US immigration officials on Monday deported an Iranian student headed to a Boston university despite efforts by the American Civil Liberties Union (ACLU) and other advocates to block the removal.
The deportation of Mohammad Shahab Dehghani Hossein Abadi, a 24-year-old Iranian citizen enrolled at Northeastern University, comes after US Customs and Border Protection (CBP) announced an “enhanced security posture” amid heightened tensions with Iran.
The case had raised new questions about the fair treatment of Iranians by immigration authorities under the administration of US President Donald Trump. Massachusetts Senator Elizabeth Warren, a leading Democratic presidential candidate, called on CBP to halt Abadi’s deportation on Monday night and pledged to fight Trump’s “xenophobic policies”.
Boston-based lawyer Kerry Doyle, who took on the case along with lawyers from two other private firms and the ACLU, said Abadi shared immigration paperwork electronically that showed he had been denied entry due to a concern that he would remain in the United States beyond the scope of his student visa.
An official with the Department of Homeland Security said that charge was a “catch all” reason used to deny entrants. The official, who requested anonymity to discuss the case, said border authorities were concerned that Abadi had immediate family members with business ties to Hezbollah, which is considered a terrorist organisation by the US.
Doyle rejected that allegation and said a summary of Abadi’s interview with border authorities suggested confusion over his father’s identity.
“It appeared that there was someone with a similar name or there was some mix-up,” she said.
Boston-based US District Judge Allison Burroughs halted Abadi’s removal on Monday for 48 hours after an emergency petition filed by the ACLU. The DHS official said Abadi already had boarded a flight to leave the US at that point.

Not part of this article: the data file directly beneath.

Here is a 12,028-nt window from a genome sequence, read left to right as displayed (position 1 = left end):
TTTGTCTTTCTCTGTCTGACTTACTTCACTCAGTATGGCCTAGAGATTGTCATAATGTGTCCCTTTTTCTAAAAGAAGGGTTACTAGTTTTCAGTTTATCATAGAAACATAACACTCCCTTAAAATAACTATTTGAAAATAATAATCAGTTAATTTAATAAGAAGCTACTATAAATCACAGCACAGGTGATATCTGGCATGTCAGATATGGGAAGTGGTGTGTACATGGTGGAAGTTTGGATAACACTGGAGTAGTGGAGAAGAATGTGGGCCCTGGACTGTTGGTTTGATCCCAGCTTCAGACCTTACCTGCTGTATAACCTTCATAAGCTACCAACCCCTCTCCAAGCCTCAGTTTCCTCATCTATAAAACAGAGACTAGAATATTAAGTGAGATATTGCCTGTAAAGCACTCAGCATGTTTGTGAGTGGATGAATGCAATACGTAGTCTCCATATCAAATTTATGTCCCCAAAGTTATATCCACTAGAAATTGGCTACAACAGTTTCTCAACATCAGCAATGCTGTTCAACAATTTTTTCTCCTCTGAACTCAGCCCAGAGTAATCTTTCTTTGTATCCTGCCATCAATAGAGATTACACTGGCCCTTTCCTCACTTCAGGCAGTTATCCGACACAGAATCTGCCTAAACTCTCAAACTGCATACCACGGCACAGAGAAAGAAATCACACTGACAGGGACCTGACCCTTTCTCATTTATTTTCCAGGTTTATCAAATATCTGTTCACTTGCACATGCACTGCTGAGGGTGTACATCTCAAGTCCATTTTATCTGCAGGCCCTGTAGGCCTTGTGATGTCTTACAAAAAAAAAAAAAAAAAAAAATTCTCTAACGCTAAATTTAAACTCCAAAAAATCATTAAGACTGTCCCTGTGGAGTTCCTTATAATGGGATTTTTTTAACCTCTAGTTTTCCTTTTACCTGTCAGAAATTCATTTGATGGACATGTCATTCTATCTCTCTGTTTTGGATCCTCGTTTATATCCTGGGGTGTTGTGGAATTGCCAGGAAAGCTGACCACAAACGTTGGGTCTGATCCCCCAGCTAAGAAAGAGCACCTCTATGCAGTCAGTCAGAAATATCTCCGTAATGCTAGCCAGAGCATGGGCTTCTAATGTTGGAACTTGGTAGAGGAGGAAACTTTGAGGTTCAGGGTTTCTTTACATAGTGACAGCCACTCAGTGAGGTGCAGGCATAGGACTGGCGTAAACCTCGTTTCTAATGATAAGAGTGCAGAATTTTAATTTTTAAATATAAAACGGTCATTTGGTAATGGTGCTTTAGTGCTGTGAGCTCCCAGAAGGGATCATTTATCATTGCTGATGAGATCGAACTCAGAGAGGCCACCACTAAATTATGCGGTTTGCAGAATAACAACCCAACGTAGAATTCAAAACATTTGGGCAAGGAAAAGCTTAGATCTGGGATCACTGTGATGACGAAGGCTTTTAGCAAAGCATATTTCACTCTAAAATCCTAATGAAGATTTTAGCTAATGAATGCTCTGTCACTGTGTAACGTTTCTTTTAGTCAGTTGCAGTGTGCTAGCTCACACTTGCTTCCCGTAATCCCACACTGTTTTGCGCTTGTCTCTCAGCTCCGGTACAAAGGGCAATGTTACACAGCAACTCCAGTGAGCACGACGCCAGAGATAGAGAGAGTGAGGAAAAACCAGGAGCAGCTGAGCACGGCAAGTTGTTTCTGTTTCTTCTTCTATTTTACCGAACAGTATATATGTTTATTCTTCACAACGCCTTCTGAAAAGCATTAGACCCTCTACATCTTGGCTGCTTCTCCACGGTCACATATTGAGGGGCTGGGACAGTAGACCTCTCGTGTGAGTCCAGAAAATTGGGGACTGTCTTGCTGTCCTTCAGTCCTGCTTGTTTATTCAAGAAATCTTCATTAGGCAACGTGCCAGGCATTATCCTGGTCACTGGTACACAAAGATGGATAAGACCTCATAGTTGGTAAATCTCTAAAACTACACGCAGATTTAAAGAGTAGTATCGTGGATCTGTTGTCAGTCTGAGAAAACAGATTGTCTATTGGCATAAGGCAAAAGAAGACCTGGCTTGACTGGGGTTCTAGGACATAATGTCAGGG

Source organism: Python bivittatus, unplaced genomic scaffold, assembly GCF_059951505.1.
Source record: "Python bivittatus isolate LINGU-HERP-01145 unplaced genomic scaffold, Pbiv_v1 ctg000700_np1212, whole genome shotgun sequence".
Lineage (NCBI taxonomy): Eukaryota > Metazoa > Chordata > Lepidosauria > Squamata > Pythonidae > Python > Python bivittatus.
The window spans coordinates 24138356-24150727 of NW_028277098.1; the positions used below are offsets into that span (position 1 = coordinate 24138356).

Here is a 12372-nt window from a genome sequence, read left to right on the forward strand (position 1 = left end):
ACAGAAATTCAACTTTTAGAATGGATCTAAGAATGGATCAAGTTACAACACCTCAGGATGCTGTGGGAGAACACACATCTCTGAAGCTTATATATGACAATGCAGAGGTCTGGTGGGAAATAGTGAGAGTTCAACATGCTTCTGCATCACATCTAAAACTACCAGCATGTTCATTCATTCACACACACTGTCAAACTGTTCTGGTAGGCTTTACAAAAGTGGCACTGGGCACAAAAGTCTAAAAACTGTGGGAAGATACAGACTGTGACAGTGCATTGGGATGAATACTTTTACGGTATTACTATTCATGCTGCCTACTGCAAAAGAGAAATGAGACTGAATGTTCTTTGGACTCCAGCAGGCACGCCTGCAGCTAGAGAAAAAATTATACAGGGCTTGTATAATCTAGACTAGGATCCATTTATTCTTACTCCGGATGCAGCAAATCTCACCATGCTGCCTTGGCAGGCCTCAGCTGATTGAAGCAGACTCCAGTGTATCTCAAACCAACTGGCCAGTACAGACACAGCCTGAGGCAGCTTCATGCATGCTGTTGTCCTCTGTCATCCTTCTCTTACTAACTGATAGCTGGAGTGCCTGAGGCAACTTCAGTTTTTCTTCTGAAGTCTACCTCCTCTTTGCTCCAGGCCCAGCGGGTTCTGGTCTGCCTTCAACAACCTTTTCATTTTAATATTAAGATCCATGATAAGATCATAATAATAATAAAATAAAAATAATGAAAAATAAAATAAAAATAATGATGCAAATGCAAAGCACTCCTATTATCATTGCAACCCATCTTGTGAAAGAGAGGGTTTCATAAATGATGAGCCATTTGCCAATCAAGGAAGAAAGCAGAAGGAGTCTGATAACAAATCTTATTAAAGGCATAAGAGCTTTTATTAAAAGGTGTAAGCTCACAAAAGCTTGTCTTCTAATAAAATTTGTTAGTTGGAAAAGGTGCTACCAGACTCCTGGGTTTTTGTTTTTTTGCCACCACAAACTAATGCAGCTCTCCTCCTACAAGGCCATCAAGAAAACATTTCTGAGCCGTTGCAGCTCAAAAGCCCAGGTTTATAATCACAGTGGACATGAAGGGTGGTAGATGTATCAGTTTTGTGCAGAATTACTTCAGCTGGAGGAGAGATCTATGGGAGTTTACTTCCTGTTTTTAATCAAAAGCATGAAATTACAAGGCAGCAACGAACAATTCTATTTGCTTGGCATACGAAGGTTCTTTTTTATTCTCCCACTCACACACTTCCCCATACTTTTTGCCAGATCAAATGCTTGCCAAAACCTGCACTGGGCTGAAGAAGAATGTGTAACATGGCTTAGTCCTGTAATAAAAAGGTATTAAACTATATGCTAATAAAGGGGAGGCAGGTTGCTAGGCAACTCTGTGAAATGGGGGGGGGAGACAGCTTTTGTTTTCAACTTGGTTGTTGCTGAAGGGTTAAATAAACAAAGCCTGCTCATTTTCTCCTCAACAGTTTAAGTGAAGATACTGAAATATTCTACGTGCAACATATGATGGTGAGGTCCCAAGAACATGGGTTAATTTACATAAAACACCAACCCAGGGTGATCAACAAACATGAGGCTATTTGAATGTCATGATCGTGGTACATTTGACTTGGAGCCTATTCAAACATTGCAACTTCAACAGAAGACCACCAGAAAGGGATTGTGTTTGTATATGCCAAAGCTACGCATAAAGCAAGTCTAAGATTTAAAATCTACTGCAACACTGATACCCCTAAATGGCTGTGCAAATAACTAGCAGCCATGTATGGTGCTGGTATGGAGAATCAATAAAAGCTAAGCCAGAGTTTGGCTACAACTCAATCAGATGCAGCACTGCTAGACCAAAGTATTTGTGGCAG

Carol Rose, executive director at the ACLU of Massachusetts, argued in a statement on Tuesday that border authorities could have stopped the removal, but “defied a federal court order and deported Shahab without due process”.
Whether CBP officials could have retrieved Abadi from the flight on Monday evening remained unclear.
A second Boston-based federal judge, US District Judge Richard Stearns, said during a hearing on Tuesday that the challenge to Abadi’s detention was moot since he had been removed from the country, according to the ACLU and the DHS official.
Abadi was granted a US student visa approximately one week ago, but had that visa cancelled following his arrival at Boston Logan International Airport on Sunday, according to court documents.
Following the January 3 US military strike in Iraq that killed the top Iranian general, Qassem Soleimani, dozens of Iranian Americans with US citizenship or permanent residency were detained by US immigration officials at a border crossing in Washington state.
Local advocacy organisations criticised the detentions – which they said stretched to 12 hours – as unusual and troubling.
CBP said in a January 10 statement that it was operating with an “enhanced security posture” amid tensions with Iran. That came after retaliatory Iranian attacks on bases housing US forces.
The ACLU of Massachusetts said at least 10 Iranian students had been denied entry at US airports since August 2019, with seven of those denials occurring at Logan International Airport.